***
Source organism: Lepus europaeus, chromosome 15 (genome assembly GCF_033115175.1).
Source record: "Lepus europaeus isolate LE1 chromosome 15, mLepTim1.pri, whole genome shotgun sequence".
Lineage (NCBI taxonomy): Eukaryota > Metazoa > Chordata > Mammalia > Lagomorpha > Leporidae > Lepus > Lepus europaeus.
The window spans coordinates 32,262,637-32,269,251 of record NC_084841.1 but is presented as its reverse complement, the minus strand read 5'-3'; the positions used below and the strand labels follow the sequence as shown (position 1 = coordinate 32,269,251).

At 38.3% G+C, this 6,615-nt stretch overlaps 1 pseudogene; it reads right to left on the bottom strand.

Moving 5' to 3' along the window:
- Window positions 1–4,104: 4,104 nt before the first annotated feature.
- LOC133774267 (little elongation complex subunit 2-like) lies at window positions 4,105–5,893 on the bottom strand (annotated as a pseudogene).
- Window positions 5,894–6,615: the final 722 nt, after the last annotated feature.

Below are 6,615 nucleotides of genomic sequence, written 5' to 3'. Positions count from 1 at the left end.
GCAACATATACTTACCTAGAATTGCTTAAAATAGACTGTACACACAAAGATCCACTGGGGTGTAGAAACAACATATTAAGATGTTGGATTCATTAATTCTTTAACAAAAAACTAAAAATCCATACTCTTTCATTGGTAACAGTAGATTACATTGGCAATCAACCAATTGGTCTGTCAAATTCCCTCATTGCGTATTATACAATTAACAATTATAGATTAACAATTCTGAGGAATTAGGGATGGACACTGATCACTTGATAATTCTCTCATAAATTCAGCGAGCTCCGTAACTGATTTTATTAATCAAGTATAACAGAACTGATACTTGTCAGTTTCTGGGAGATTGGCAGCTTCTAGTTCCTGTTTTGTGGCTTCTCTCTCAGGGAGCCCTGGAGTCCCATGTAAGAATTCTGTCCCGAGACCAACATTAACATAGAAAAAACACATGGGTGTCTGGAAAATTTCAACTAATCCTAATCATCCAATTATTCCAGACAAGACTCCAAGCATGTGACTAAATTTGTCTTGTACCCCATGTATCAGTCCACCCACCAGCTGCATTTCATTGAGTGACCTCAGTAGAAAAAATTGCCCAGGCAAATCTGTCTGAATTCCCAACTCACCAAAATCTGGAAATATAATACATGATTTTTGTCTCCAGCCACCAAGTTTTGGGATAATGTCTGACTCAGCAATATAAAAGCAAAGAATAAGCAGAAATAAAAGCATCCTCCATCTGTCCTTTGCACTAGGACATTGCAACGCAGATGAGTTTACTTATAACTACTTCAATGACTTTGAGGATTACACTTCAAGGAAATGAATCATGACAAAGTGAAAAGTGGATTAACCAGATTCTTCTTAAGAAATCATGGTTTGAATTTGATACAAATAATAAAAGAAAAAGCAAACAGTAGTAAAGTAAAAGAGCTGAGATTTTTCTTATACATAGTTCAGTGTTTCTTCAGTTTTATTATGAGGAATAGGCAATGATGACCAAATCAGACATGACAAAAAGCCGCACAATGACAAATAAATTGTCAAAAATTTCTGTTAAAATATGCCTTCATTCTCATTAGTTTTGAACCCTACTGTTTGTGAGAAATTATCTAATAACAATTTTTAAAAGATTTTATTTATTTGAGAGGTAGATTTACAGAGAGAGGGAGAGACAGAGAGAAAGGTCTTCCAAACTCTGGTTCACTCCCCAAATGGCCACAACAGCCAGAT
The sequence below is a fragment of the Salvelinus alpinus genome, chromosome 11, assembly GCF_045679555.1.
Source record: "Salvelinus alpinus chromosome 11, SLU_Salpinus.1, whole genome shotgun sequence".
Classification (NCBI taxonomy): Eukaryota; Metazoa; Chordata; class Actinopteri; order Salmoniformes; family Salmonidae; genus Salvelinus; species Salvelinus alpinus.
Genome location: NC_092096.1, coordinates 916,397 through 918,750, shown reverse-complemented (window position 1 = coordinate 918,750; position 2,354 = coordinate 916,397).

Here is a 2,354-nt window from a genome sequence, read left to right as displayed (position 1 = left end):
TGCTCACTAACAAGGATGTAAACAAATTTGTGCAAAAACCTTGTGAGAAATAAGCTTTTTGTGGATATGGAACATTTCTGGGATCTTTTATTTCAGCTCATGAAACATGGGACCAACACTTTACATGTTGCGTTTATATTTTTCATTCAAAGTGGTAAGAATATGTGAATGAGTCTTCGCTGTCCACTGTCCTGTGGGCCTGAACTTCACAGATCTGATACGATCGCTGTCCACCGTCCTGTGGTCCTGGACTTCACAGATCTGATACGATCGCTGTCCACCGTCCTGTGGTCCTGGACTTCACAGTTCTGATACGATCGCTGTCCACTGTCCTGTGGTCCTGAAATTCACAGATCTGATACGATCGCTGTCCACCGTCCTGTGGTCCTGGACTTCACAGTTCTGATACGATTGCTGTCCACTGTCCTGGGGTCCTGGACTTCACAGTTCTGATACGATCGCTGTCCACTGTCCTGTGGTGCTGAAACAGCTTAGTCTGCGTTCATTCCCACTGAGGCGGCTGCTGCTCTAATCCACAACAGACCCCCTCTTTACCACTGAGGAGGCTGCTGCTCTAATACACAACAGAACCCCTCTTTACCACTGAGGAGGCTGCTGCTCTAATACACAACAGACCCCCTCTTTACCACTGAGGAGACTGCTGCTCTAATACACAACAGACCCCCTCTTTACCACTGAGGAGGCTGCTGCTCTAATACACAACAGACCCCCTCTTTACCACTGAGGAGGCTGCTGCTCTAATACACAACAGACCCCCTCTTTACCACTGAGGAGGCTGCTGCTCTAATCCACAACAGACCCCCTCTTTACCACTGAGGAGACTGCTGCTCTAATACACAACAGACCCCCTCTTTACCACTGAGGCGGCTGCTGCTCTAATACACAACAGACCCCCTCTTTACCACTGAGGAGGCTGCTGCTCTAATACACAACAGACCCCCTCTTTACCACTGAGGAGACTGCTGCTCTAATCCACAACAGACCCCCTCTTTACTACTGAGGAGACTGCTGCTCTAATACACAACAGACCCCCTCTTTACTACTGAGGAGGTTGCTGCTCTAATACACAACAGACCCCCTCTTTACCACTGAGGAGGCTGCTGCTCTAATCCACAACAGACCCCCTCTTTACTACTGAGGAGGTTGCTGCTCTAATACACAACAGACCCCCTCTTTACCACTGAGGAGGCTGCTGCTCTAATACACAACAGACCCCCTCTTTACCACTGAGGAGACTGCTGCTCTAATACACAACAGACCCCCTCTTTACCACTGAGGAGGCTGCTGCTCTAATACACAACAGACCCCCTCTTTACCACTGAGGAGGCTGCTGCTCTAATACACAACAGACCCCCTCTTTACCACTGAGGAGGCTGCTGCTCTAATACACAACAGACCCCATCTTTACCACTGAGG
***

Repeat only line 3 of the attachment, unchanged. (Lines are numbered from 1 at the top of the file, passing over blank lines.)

Lineage (NCBI taxonomy): Eukaryota > Metazoa > Chordata > Mammalia > Lagomorpha > Leporidae > Lepus > Lepus europaeus.